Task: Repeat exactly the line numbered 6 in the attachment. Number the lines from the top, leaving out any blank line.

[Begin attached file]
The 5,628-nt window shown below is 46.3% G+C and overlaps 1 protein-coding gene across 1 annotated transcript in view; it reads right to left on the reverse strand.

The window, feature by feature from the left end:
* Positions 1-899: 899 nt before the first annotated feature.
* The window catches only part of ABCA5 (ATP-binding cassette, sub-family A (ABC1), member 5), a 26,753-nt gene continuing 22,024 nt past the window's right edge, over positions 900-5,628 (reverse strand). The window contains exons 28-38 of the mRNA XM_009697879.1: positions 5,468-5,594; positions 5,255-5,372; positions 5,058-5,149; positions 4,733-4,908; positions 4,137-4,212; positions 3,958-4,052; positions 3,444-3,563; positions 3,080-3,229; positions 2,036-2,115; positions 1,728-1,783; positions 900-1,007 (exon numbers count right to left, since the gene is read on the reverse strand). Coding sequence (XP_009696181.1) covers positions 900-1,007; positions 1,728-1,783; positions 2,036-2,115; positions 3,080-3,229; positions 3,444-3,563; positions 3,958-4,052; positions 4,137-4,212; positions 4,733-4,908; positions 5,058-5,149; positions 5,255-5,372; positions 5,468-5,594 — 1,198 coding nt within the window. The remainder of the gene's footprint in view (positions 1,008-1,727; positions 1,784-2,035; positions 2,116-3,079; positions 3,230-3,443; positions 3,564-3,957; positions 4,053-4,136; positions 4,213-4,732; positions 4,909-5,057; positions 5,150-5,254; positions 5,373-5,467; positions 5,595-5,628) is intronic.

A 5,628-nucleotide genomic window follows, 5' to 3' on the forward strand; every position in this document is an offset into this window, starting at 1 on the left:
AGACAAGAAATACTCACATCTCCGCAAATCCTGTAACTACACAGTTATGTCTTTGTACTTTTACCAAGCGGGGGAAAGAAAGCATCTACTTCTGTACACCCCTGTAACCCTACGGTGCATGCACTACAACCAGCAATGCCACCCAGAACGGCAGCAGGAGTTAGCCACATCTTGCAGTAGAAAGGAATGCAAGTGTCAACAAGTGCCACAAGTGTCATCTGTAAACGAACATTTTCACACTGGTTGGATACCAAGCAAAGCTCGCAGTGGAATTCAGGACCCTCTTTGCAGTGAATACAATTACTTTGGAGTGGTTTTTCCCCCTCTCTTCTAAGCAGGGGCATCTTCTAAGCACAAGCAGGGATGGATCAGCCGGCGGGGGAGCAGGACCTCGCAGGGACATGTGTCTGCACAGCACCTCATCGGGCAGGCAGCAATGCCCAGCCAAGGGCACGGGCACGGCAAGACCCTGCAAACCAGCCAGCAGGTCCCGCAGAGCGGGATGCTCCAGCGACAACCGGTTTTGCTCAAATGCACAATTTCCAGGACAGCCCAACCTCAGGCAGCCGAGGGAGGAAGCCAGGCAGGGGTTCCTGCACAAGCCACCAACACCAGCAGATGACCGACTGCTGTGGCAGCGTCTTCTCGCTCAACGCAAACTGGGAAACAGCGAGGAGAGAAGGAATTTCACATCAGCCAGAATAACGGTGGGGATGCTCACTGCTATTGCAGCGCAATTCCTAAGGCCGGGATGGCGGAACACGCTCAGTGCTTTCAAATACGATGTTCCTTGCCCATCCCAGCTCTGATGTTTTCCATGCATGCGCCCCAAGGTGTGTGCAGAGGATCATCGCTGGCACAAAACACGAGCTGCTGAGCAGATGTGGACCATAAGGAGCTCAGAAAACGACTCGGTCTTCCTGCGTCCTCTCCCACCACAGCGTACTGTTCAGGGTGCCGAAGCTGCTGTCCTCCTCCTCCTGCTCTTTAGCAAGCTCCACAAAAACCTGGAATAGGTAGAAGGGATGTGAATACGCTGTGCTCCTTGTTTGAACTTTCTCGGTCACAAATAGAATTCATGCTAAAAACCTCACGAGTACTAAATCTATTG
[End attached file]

AGACAAGAAATACTCACATCTCCGCAAATCCTGTAACTACACAGTTATGTCTTTGTACTTTTACCAAGCGGGGGAAAGAAAGCATCTACTTCTGTACACCCCTGTAACCCTACGGTGCATGCACTACAACCAGCAATGCCACCCAGAACGGCAGCAGGAGTTAGCCACATCTTGCAGTAGAAAGGAATGCAAGTGTCAACAAGTGCCACAAGTGTCATCTGTAAACGAACATTTTCACACTGGTTGGATACCAAGCAAAGCTCGCAGTGGAATTCAGGACCCTCTTTGCAGTGAATACAATTACTTTGGAGTGGTTTTTCCCCCTCTCTTCTAAGCAGGGGCATCTTCTAAGCACAAGCAGGGATGGATCAGCCGGCGGGGGAGCAGGACCTCGCAGGGACATGTGTCTGCACAGCACCTCATCGGGCAGGCAGCAATGCCCAGCCAAGGGCACGGGCACGGCAAGACCCTGCAAACCAGCCAGCAGGTCCCGCAGAGCGGGATGCTCCAGCGACAACCGGTTTTGCTCAAATGCACAATTTCCAGGACAGCCCAACCTCAGGCAGCCGAGGGAGGAAGCCAGGCAGGGGTTCCTGCACAAGCCACCAACACCAGCAGATGACCGACTGCTGTGGCAGCGTCTTCTCGCTCAACGCAAACTGGGAAACAGCGAGGAGAGAAGGAATTTCACATCAGCCAGAATAACGGTGGGGATGCTCACTGCTATTGCAGCGCAATTCCTAAGGCCGGGATGGCGGAACACGCTCAGTGCTTTCAAATACGATGTTCCTTGCCCATCCCAGCTCTGATGTTTTCCATGCATGCGCCCCAAGGTGTGTGCAGAGGATCATCGCTGGCACAAAACACGAGCTGCTGAGCAGATGTGGACCATAAGGAGCTCAGAAAACGACTCGGTCTTCCTGCGTCCTCTCCCACCACAGCGTACTGTTCAGGGTGCCGAAGCTGCTGTCCTCCTCCTCCTGCTCTTTAGCAAGCTCCACAAAAACCTGGAATAGGTAGAAGGGATGTGAATACGCTGTGCTCCTTGTTTGAACTTTCTCGGTCACAAATAGAATTCATGCTAAAAACCTCACGAGTACTAAATCTATTG